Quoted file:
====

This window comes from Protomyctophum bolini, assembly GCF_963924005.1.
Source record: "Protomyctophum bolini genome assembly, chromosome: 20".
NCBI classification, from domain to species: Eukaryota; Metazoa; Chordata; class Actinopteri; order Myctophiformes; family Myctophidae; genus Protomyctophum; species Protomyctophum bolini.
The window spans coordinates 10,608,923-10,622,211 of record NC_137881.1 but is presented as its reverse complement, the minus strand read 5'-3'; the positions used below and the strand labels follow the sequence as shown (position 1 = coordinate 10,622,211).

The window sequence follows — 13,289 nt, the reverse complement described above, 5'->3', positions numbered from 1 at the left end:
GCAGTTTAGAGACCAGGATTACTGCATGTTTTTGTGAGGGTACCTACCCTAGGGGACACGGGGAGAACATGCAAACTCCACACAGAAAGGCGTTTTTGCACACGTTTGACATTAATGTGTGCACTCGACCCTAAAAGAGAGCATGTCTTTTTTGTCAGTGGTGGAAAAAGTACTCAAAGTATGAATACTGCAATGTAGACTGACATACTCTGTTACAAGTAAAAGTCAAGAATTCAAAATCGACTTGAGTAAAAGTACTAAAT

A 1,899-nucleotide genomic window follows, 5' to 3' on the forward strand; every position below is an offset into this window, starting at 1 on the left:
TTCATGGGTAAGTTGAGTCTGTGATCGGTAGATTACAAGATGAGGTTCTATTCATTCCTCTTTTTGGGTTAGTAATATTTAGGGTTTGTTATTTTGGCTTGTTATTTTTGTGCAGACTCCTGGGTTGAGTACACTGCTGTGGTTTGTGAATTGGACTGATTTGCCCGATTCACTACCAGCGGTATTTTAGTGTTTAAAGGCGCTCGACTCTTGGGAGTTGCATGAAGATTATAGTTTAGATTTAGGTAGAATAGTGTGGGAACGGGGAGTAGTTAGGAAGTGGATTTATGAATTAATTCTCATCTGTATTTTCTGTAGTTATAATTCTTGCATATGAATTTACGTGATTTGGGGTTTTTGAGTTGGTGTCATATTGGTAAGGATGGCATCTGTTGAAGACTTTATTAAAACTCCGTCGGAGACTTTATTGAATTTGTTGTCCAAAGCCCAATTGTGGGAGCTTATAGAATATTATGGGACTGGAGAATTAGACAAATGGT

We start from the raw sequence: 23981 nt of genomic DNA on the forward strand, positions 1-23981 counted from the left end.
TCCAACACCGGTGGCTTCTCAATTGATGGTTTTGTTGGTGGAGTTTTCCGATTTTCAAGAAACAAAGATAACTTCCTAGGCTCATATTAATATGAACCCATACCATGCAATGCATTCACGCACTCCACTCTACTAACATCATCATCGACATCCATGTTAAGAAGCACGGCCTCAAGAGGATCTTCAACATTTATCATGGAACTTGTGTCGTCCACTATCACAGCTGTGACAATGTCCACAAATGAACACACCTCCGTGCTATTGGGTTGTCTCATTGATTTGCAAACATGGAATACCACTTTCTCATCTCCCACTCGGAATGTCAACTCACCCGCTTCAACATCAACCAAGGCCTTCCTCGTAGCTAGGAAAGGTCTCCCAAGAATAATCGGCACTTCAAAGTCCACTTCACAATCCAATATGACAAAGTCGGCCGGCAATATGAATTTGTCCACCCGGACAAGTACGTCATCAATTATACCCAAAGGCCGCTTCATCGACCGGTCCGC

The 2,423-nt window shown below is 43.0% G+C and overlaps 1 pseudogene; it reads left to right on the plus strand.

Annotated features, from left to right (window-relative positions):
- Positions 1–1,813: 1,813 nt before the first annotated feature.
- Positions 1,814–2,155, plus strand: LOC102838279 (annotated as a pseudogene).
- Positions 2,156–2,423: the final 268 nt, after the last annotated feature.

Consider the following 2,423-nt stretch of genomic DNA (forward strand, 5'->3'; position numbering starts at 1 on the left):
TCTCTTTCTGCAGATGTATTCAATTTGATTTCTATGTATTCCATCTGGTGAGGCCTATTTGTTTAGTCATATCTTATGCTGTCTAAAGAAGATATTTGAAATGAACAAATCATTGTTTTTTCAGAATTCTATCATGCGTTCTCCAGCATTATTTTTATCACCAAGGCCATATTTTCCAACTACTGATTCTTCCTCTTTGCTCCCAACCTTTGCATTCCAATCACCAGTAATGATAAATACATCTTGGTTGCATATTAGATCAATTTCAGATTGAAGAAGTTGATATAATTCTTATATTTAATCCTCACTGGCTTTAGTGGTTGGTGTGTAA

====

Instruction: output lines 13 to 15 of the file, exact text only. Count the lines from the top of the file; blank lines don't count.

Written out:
- Positions 1–1,813: 1,813 nt before the first annotated feature.
- Positions 1,814–2,155, plus strand: LOC102838279 (annotated as a pseudogene).
- Positions 2,156–2,423: the final 268 nt, after the last annotated feature.